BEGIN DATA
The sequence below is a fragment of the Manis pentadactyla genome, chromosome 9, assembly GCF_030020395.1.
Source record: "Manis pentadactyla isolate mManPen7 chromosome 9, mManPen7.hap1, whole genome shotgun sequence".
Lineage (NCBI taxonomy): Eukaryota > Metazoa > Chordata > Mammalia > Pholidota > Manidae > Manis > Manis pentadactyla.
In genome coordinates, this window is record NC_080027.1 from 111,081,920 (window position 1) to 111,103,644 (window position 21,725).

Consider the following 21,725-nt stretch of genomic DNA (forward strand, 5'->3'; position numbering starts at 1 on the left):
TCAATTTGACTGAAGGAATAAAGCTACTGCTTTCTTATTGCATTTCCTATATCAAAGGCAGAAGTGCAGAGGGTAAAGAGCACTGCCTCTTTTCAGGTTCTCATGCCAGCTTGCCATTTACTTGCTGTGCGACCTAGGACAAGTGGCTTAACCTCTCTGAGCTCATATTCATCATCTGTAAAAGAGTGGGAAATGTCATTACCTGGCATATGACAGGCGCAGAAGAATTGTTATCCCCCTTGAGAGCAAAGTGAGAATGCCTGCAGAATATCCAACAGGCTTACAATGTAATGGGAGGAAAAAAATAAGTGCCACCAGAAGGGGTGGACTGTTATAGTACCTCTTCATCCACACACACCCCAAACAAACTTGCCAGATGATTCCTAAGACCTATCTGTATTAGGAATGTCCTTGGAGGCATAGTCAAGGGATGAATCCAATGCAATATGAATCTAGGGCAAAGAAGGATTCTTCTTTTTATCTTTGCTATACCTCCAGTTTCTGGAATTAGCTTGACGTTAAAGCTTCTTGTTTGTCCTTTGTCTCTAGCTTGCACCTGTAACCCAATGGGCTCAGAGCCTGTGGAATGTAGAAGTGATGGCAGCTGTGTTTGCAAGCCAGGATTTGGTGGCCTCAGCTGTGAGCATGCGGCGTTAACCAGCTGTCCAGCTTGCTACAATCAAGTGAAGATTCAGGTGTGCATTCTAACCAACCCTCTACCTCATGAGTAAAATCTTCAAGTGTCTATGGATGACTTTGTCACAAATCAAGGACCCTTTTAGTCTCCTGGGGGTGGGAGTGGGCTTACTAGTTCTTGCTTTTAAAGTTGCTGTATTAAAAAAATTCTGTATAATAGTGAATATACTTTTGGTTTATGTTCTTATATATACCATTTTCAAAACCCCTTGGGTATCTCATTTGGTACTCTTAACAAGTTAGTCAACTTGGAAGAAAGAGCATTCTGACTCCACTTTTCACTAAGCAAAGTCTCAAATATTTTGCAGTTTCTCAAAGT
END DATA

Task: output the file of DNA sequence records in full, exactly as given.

The sequence below is a fragment of the Manis pentadactyla genome, chromosome 9, assembly GCF_030020395.1.
Source record: "Manis pentadactyla isolate mManPen7 chromosome 9, mManPen7.hap1, whole genome shotgun sequence".
Lineage (NCBI taxonomy): Eukaryota > Metazoa > Chordata > Mammalia > Pholidota > Manidae > Manis > Manis pentadactyla.
In genome coordinates, this window is record NC_080027.1 from 111,081,920 (window position 1) to 111,103,644 (window position 21,725).

Consider the following 21,725-nt stretch of genomic DNA (forward strand, 5'->3'; position numbering starts at 1 on the left):
TCAATTTGACTGAAGGAATAAAGCTACTGCTTTCTTATTGCATTTCCTATATCAAAGGCAGAAGTGCAGAGGGTAAAGAGCACTGCCTCTTTTCAGGTTCTCATGCCAGCTTGCCATTTACTTGCTGTGCGACCTAGGACAAGTGGCTTAACCTCTCTGAGCTCATATTCATCATCTGTAAAAGAGTGGGAAATGTCATTACCTGGCATATGACAGGCGCAGAAGAATTGTTATCCCCCTTGAGAGCAAAGTGAGAATGCCTGCAGAATATCCAACAGGCTTACAATGTAATGGGAGGAAAAAAATAAGTGCCACCAGAAGGGGTGGACTGTTATAGTACCTCTTCATCCACACACACCCCAAACAAACTTGCCAGATGATTCCTAAGACCTATCTGTATTAGGAATGTCCTTGGAGGCATAGTCAAGGGATGAATCCAATGCAATATGAATCTAGGGCAAAGAAGGATTCTTCTTTTTATCTTTGCTATACCTCCAGTTTCTGGAATTAGCTTGACGTTAAAGCTTCTTGTTTGTCCTTTGTCTCTAGCTTGCACCTGTAACCCAATGGGCTCAGAGCCTGTGGAATGTAGAAGTGATGGCAGCTGTGTTTGCAAGCCAGGATTTGGTGGCCTCAGCTGTGAGCATGCGGCGTTAACCAGCTGTCCAGCTTGCTACAATCAAGTGAAGATTCAGGTGTGCATTCTAACCAACCCTCTACCTCATGAGTAAAATCTTCAAGTGTCTATGGATGACTTTGTCACAAATCAAGGACCCTTTTAGTCTCCTGGGGGTGGGAGTGGGCTTACTAGTTCTTGCTTTTAAAGTTGCTGTATTAAAAAAATTCTGTATAATAGTGAATATACTTTTGGTTTATGTTCTTATATATACCATTTTCAAAACCCCTTGGGTATCTCATTTGGTACTCTTAACAAGTTAGTCAACTTGGAAGAAAGAGCATTCTGACTCCACTTTTCACTAAGCAAAGTCTCAAATATTTTGCAGTTTCTCAAAGT